Outpatient Surgery Magazine - Subscribers

Tell Your Patients to Drink Up - Outpatient Surgery Magazine - March 2019

Outpatient Surgery Magazine, providing current information on Surgical Services, Surgical Facility Administration, Outpatient Surgery News and Trends, OR Excellence and more.

Issue link: http://magazine.outpatientsurgery.net/i/1091431

Contents of this Issue

Navigation

Page 17 of 132

1 8 • O U T PA T I E N T S U R G E R Y M A G A Z I N E • M A R C H 2 0 1 9 E ver take a close look at your trash? When we did, we found we were needlessly throwing away sponges and supplies. • Sponges. Only sponges that are grossly saturated in blood need to go in the red bag for biohazardous trash, but staff were put- ting nearly all sponges in the red bags. We created a visual aid (above) to remind staff of proper disposal practices. It costs 6¢ per pound to dispose of regular trash compared to 22¢ per pound for red bags, so simply following our policy has reduced our waste disposal fees. • Procedure packs. We audited the instruments and supplies on our back table and found items that were often untouched or unnecessarily opened during surgery. We've narrowed our focus to determine what we need on our back table and customized our procedure packs based on our findings. Those changes have helped us keep our costs for supply waste flat, even as our case volumes increase. Ross W. Simon, BA, and Kelly Gamboa, MSN, RN, CNOR Beth Israel Deaconess Medical Center Boston, Mass. rwsimon@bidmc.harvard.edu kgamboa@bidmc.harvard.edu • SEEING RED The visual aid reminds staff of the difference between regular trash and red bag trash when it comes to disposing of sponges. Beth Israel Deaconess Medical Center WASTE MANAGEMENT Why Are We Throwing That Away?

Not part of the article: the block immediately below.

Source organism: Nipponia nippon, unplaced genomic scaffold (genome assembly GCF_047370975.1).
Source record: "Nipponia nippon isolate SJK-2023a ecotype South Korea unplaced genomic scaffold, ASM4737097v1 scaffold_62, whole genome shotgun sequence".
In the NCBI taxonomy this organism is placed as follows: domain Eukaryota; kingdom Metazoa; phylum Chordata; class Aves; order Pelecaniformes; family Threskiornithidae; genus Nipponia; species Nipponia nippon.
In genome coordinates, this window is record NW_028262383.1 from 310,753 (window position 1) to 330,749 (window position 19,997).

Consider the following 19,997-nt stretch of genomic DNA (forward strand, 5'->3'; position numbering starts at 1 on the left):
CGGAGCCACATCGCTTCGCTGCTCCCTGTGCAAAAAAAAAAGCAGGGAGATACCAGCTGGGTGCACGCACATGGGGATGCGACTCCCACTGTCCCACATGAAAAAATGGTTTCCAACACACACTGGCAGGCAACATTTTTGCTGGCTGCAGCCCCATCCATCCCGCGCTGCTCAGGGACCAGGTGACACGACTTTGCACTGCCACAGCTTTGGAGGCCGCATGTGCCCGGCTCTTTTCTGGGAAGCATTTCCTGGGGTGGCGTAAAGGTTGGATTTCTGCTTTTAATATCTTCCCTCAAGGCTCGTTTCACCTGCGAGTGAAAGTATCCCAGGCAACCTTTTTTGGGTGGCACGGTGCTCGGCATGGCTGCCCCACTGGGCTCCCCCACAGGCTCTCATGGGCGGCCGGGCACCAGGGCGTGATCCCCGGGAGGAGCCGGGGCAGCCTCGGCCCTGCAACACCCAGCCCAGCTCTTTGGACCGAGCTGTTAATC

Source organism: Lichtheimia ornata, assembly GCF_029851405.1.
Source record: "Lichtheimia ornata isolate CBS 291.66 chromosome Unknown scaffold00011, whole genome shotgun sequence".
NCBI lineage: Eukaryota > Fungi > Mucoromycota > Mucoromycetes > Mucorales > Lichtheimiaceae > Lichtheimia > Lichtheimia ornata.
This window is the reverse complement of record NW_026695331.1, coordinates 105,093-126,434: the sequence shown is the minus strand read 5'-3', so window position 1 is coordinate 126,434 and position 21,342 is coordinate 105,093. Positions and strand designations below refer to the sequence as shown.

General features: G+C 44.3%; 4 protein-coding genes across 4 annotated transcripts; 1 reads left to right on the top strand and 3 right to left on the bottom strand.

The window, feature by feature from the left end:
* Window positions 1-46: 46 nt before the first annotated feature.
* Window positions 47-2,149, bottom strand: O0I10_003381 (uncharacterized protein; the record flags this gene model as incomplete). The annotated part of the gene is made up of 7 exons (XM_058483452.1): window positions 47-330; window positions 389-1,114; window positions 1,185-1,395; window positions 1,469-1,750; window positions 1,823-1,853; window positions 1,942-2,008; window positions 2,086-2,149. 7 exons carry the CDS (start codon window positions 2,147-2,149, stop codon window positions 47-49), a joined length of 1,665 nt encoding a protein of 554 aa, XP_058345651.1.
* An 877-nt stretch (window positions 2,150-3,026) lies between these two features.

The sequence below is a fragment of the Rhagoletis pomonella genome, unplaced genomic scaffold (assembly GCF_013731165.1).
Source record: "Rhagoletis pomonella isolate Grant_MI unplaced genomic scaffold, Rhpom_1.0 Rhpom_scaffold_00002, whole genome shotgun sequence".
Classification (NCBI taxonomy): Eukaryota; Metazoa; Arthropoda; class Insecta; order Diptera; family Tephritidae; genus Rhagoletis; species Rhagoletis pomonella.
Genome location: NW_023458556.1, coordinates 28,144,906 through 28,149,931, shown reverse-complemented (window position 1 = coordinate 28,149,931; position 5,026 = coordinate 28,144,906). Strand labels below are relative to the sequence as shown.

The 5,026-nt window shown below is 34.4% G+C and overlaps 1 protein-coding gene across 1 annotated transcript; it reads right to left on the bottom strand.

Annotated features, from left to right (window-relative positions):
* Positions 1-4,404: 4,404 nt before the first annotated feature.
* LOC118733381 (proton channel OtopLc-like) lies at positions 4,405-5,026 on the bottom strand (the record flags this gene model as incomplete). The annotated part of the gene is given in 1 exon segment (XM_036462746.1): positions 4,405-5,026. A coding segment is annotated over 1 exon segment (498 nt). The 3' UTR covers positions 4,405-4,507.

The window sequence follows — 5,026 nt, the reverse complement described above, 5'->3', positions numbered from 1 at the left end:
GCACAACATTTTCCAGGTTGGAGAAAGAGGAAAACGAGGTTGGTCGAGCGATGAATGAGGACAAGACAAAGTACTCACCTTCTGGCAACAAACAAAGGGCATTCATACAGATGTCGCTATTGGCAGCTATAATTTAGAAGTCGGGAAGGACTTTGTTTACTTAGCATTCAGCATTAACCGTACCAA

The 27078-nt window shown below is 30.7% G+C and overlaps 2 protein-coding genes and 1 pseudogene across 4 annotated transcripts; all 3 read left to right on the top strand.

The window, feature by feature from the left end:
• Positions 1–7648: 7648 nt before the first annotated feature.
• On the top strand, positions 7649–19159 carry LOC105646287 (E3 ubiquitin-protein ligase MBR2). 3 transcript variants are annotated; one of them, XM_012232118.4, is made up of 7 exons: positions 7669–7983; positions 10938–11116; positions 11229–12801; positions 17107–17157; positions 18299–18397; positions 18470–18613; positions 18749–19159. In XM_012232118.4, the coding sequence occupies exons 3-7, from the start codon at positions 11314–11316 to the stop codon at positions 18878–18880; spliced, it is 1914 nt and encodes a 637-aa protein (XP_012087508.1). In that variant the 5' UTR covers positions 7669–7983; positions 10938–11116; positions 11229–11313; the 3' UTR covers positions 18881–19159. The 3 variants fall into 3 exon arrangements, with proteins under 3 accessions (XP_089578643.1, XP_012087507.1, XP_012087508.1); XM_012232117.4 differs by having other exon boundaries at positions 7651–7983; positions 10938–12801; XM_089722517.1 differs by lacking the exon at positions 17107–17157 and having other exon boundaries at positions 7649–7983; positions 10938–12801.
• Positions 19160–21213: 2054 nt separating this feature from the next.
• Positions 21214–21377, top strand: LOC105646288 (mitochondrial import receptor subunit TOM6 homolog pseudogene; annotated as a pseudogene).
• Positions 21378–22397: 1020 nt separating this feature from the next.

Articles in this issue

Links on this page

Archives of this issue

view archives of Outpatient Surgery Magazine - Subscribers - Tell Your Patients to Drink Up - Outpatient Surgery Magazine - March 2019